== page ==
Newsletter: Vol. 14, Iss. 3
December 2015

The Magic Window
Dr. Mohammaed Chtatou

On the 4th of July, the United States of America celebrates its Independence Day with much pride and joy. Morocco, on the other hand, celebrates over two centuries of uninterrupted good relations of friendship and beneficial exchange in total respect with the U.S. Morocco recognized within hours the independence of the U.S. and extended protection to its vessels from the pirates of the Barbary Coast. Today, the U.S. considers Morocco not only as a friend but most importantly as an ally, an important political player in the unstable Arab World and a model for Islam in the Muslim World which is torn apart by radicalism and violence. Both countries have embarked on strategic cooperation that will hopefully perpetuate understanding and goodwill between the two countries in the centuries to come.

Since the agreement between Morocco and the United States to begin Peace Corps activity in Morocco in 1961, about three thousand Volunteers have served there to undertake with its people the search for mutual understanding and peace and to work along with Moroccans to achieve economic and social development in the areas of education, agriculture/rural development/food, renewable energy, health, small business development, wildlife, social services, environmental education, etc.

Yet, in spite of centuries of friendship, understanding and peace between Moroccans and Americans, the distance, cultural differences, ignorance of each other and lack of interest combined together have created the ideal environment for stereotyping. To slip into a stereotype is an extremely easy step to undertake, but to slip out of one takes a bit of goodwill and willingness to acquire knowledge about the other and to get to know him better without bias and prejudice.

Moroccans have cultivated the following stereotypes about Americans as the result of many factors such as the mass-media (radio, television and the cinema mainly) as well as travelers’ exaggerated accounts:

All Americans with no exception are rich.  This idea has in recent years been consolidated by such popular TV series as “Dallas,” “Dynasty,” etc.
The streets of America are real battlefields where people get killed “like flies” especially in such cities as New York, Chicago, Miami and Los Angeles.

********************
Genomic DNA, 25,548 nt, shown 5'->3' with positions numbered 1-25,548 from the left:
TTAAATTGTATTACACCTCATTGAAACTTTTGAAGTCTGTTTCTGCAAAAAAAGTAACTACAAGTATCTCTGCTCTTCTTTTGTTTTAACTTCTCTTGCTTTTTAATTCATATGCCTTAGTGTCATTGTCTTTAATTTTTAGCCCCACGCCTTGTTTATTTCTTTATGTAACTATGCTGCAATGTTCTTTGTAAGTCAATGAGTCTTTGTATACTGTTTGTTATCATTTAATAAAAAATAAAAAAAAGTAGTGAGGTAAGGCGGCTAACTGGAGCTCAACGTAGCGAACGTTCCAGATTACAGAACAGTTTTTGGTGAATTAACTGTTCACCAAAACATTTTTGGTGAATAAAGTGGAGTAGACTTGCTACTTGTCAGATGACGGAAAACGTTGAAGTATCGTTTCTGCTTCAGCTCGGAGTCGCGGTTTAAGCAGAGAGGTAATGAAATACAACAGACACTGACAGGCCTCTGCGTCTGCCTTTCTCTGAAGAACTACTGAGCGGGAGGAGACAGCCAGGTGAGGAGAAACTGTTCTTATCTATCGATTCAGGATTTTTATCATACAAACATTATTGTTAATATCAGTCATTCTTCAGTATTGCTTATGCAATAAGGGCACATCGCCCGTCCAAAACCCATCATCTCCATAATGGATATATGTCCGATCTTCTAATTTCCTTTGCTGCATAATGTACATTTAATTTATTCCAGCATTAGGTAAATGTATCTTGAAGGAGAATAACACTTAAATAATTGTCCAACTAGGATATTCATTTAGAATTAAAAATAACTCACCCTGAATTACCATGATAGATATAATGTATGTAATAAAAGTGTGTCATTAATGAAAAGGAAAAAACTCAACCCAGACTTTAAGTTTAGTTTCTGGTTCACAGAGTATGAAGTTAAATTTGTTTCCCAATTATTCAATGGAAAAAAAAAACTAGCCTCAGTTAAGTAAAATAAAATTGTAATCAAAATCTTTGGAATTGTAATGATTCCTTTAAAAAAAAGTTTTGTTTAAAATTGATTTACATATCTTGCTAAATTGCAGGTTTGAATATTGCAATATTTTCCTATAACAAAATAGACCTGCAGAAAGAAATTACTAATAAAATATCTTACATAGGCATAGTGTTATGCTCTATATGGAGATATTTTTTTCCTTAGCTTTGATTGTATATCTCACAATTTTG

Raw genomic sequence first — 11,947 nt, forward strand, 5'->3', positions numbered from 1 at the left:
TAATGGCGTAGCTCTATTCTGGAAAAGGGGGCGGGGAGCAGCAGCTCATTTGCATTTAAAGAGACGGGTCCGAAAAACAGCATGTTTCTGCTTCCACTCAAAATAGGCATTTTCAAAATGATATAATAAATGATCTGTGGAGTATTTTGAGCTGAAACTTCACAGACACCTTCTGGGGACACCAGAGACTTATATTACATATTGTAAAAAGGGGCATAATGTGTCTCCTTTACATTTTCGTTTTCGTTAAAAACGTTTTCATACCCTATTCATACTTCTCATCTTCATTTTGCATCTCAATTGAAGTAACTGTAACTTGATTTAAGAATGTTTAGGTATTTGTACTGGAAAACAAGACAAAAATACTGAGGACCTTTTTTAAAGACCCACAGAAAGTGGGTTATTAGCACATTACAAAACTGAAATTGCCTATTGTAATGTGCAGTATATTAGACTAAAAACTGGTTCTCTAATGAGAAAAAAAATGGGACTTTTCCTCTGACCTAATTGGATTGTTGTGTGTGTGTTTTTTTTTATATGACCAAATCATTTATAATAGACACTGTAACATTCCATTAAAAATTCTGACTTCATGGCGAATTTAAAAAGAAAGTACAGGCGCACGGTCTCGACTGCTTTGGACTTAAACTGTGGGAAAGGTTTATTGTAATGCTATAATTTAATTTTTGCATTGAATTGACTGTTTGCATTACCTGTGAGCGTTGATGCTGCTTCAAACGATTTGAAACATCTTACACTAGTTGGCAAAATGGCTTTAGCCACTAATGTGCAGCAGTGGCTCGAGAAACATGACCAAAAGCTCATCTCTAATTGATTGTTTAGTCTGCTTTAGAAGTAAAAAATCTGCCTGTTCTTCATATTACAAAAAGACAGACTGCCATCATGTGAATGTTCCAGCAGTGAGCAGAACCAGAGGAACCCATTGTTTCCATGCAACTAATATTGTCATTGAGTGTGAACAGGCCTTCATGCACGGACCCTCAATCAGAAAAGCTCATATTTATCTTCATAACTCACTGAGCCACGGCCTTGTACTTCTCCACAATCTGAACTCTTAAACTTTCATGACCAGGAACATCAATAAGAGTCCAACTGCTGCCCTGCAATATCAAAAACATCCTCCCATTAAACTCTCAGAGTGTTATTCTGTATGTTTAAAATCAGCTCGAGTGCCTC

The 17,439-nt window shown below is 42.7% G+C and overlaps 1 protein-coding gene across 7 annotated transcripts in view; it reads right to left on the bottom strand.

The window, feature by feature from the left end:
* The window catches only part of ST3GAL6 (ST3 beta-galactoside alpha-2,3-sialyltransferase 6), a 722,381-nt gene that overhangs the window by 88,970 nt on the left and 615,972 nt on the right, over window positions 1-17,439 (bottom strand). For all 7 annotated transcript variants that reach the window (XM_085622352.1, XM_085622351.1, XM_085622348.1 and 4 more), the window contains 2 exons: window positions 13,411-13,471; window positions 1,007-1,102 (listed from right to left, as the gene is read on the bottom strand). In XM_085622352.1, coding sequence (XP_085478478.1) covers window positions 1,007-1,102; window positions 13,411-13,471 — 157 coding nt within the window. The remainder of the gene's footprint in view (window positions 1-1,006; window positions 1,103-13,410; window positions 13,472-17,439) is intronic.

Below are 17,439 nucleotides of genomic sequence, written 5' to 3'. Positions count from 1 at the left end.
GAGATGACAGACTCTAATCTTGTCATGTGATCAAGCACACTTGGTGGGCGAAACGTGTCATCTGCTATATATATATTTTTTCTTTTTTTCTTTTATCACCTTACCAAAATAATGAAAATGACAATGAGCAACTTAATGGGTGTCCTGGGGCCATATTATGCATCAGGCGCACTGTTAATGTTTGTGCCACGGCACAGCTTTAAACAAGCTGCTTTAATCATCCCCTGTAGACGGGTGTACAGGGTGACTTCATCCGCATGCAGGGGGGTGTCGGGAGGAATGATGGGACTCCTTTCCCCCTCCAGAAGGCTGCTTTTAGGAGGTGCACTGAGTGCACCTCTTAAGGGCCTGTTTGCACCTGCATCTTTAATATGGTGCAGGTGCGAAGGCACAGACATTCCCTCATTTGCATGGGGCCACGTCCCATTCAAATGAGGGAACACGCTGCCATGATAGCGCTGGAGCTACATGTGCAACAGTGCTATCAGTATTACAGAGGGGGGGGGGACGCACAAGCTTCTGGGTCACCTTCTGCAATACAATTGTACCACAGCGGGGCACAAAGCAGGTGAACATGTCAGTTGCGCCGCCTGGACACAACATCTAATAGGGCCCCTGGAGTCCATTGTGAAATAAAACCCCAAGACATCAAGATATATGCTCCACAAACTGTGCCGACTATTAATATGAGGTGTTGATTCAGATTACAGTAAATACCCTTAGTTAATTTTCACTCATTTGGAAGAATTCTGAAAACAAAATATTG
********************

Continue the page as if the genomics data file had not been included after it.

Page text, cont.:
All American women are beautiful, tall and have blond hair and blue eyes.
All Americans are self-centred and have no sense of sharing.
Americans have no sense of family and no respect for old age.
Americans harbour the following stereotypes about Moroccans:
All Moroccans wear robes, turbans, veils and layers of clothes.
All Moroccan women are sensual, exotic, conservative, untouchable, vain and playful.
Moroccan men are egotistical, macho, chauvinistic, exotic, ruthless   and scheming, strict, restrictive and extremist, corrupt, conservative, backwards and reactionary, tribal and old-fashioned.
eople either live in Kasbahs or in tents in deserts among palm-trees and camels.
The Peace Corps Act, as established by Congress on September 21, 1961, states that the broad purpose is to “promote world peace and friendship” and that its three specific goals are:
To help the people of interested countries and areas in meeting their needs for trained people
To help promote a better understanding of Americans on the part of the people served
To help promote a better understanding of other peoples on the part of Americans

To achieve good cultural interaction in a given environment, many people believe today that certain knowledge of the language is sufficient to that effect. Experience has shown that they are wrong. Good cross-cultural communication is achieved only if verbal language is supplemented by non-verbal language which Edward T. Hall quite rightly calls the “silent language.”

“Of equal importance is an introduction to the non-verbal language which exists in every country of the world and among the various groups within each country. Most Americans are only dimly aware of this silent language even though they use it every day. They are not conscious of the elaborate patterning of behavior which prescribes our handling of time, our spatial relationships, our attitudes toward work, play, and learning. In addition to what we say with our verbal language we are constantly communicating our real feelings in our silent language – the language of behavior. Sometimes this is correctly interpreted by other nationalities, but more often it is not.”